A Discord for Young Hams

A friend in /r/amateurradio posted a discord inviting young hams in New York Long Island. A few commenters (including myself) asked why not all young hams? So here you go!

https://discord.gg/dBBvubh

Credit to /u/NewHamWhoDis KD2OAH

What is Discord?

Discord is a free voice and text chatting app well suited for gamers. Anyone can set up any server and have your squad voice chatting within minutes. Before, TeamSpeak and Mumble (and Ventrilo….and more) were the standard, but required paying for servers or setting up your own. Discord takes the work out of that.

It’s also become hugely popular with the rest of the internet – YouTube channels, subreddits, and many special interest groups (like ham radio) have started using it as a replacement to IRC and VoIP chat programs which are hard to use for both the users, moderators, and admins, and lack adequate mobile device support.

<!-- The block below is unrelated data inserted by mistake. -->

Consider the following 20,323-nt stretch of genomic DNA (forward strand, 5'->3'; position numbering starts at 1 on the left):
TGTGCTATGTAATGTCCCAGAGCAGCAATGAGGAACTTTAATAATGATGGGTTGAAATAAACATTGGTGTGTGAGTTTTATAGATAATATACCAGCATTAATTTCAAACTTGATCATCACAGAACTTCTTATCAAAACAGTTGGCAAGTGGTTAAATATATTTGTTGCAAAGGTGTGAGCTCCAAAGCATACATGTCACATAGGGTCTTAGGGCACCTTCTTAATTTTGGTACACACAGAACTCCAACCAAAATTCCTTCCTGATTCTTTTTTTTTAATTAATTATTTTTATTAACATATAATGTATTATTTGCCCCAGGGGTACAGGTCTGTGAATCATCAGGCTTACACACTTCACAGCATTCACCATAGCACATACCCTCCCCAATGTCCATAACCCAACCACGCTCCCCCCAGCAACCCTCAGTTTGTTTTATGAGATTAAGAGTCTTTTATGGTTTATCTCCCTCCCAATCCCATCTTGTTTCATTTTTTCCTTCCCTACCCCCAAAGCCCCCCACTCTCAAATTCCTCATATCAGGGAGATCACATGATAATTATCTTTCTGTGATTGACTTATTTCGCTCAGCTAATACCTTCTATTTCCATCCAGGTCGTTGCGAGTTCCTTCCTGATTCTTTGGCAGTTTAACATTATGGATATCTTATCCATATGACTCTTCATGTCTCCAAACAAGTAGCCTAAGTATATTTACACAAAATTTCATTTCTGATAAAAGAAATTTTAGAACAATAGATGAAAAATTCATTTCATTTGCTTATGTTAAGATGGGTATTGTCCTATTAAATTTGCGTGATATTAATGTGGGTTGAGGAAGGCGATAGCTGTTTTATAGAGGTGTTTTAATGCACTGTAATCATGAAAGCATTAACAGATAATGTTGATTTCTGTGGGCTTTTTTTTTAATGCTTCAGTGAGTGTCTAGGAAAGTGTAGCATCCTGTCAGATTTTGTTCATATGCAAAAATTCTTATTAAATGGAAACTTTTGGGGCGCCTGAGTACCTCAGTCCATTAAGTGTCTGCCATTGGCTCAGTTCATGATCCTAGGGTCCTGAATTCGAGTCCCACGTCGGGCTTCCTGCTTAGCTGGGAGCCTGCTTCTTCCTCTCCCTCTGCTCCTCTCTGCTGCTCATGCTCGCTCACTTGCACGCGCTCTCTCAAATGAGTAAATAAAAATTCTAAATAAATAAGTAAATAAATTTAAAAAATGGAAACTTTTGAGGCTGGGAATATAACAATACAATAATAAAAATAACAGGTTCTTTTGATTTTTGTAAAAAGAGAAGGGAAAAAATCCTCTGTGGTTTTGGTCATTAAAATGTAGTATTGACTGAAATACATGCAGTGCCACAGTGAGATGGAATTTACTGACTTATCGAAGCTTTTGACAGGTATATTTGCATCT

Rant on Chat Apps

Sometimes it’s hard to decide what chat program to use. Slack, Facebook Messenger, IRC, Skype, GroupMe, WhatsApp, Telegram, Discord, Zello, Slack…the list is ever growing, but currently here’s my favorites (because this is a blog after all!)

For groups of collegiate and like-aged (20-somethings) friends casually chatting: GroupMe

  Check out the Collegiate Amateur radio Initative GroupMe here!

For one-to-one chatting: Facebook Messenger, SMS, iMessage.

For IRC-like text and voice chatting about a certain topic: Discord

For linux help or nostalgia: IRC

Although there are a lot of very helpful and active communities on IRC, it’s mobile app support is awful since a cloud instance has to be always-on to receive messages when your device isn’t connected, then to push them to your phone when it’s back on, which costs more money than what’s worth to the casual, intermittent user…i.e. me.

For Working on a Project with a remote team: Slack

Mattermost is a good up-and-coming Open Source alternative to Slack.

For all things international: Whatsapp for 1-1 chats, Telegram for groups

YOTA uses Telegram for mass-group texting. I think they’re up to 500 members now.